Like it or not, the world has changed.
Some companies might not have ever considered work-from-home or flex-hour arrangements if the pandemic hadn't forced them to adapt...
... and I'm sure many of them can't wait to go back to the way things were and get everybody back in the office, 9 am to 5 pm, pronto!
But others are going to realize that "9 to 5" isn't realistic, or warranted... or even desirable.
Those companies might decide that allowing their employees to work when they do their best work makes the most sense.
Maybe your eight-hour workday starts at 6 am (when you're personally most productive) and goes until 8 am. Then you take a break to drop the kids off at the bus stop, spend an hour on your Peloton, have a post-workout shower, eat some breakfast, and do some reading. At 11 am you might get back to work and go straight until 3 pm (for meetings during "common hours"), then stop again to pick up the kids from the bus stop, prepare some dinner, eat, and enjoy some family time... before a final block of work from 7:30 pm until 9:30 pm once the kids have gone to bed. That's a very different schedule from a standard "9 to 5" day, but I'm certain it would be a lot more productive (and enjoyable) for a lot of people.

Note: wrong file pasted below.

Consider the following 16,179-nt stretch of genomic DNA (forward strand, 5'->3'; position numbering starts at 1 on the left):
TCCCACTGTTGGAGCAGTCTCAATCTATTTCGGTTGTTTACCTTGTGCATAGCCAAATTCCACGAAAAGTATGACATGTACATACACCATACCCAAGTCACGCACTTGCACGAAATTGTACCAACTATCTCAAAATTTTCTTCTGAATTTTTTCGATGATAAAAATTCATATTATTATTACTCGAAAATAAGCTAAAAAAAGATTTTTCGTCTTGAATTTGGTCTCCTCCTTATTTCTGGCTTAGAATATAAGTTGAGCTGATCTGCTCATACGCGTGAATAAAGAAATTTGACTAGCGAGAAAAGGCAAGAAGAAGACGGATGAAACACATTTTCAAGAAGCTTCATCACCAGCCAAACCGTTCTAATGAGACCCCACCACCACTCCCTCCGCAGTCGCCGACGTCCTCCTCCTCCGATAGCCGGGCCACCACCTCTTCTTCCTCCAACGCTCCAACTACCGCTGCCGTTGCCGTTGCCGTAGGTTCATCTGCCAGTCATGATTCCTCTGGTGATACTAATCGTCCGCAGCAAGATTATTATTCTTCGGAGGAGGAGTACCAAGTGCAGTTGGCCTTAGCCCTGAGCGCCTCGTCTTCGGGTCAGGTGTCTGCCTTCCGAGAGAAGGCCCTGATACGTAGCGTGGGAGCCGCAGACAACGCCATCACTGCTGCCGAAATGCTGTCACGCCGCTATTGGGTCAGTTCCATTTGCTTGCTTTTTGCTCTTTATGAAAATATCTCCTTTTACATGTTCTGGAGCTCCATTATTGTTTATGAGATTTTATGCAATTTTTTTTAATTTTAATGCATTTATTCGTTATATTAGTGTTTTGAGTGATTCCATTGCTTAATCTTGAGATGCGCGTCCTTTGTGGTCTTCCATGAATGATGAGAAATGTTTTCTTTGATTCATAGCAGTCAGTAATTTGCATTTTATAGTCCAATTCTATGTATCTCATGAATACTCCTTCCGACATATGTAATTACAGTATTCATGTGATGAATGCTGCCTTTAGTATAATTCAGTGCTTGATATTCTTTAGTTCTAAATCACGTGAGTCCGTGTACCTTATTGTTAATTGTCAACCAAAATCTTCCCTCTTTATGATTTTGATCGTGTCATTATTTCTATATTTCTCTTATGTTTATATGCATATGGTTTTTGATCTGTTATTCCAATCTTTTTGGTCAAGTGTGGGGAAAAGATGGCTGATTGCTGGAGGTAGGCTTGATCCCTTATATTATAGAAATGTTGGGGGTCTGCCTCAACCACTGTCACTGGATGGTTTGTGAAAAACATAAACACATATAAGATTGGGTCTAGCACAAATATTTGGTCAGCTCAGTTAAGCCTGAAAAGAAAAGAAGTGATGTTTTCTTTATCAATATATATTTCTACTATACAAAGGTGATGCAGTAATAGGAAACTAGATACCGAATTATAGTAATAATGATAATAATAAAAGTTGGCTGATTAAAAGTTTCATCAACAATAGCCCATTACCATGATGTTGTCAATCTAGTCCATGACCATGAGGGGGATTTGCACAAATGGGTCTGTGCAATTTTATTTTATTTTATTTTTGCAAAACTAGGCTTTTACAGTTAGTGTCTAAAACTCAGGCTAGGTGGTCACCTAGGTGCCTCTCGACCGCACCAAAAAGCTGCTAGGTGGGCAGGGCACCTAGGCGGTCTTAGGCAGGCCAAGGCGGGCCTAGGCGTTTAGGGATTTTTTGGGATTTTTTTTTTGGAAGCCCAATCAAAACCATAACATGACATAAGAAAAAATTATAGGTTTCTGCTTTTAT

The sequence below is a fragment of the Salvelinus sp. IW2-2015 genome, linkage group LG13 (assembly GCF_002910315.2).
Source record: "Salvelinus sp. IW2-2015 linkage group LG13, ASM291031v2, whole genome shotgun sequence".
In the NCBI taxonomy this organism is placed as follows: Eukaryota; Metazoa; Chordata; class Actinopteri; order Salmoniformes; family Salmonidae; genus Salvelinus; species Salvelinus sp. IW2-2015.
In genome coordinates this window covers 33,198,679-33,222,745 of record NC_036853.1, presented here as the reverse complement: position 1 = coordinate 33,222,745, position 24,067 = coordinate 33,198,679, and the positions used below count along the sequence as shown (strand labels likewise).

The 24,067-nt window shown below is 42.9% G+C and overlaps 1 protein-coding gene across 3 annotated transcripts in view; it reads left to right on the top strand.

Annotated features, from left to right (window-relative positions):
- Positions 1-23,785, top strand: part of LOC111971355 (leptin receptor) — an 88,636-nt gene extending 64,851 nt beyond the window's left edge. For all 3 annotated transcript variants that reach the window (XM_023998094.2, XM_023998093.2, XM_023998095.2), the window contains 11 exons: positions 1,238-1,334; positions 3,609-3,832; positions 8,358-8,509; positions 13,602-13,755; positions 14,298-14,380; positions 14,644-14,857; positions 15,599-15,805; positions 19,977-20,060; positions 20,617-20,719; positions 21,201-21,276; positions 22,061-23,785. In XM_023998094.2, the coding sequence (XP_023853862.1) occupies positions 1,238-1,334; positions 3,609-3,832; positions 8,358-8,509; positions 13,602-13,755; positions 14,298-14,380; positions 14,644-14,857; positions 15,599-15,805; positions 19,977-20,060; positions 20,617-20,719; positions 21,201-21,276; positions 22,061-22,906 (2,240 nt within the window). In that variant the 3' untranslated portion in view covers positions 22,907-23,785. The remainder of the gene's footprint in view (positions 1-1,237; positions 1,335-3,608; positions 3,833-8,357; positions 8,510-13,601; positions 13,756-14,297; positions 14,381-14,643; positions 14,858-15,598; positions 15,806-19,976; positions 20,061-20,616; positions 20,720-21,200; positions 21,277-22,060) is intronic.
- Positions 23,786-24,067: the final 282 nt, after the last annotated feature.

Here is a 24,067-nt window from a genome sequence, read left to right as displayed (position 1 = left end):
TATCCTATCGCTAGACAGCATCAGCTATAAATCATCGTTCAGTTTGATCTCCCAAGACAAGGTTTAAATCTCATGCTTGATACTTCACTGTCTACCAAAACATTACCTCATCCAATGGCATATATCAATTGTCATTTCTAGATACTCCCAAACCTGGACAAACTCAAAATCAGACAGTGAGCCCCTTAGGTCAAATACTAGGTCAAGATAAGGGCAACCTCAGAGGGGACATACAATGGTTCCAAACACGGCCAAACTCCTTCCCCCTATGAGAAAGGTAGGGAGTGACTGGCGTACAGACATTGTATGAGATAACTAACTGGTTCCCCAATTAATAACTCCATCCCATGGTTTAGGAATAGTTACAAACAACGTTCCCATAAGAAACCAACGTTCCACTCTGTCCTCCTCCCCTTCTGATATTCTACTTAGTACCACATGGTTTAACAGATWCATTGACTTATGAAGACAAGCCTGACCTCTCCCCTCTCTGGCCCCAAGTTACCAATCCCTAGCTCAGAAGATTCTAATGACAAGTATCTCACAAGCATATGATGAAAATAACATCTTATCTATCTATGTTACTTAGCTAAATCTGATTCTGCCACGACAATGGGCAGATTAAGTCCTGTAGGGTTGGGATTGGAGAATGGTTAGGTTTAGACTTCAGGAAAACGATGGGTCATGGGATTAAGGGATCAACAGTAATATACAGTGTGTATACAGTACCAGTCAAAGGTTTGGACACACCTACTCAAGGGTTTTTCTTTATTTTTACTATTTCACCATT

Or perhaps your ideal workday would be an 8 am to 11 am work-block, followed by a yoga class and lunch, before a final 2 pm to 7 pm stretch. That's also not a "9 to 5"... but it's the same number of hours and (for some people) increased productivity.
Whatever it might look like, there's a good chance that "work" might not ever be a single block of time in your day again.
And that's a good thing. A standard "9 to 5" schedule might be required for shift-work, but knowledge work doesn't have to be so regimented.
It seems that Google recognizes that some companies want to enable this flexibility.
Yesterday, Google Calendar notified me that I can now designate multiple blocks of time as my "working hours"; in the screenshot below, I added an additional block of work time to my Monday, but the change offers almost unlimited flexibility.
And so both the companies that employ them and the tools they use to get work done need to evolve too.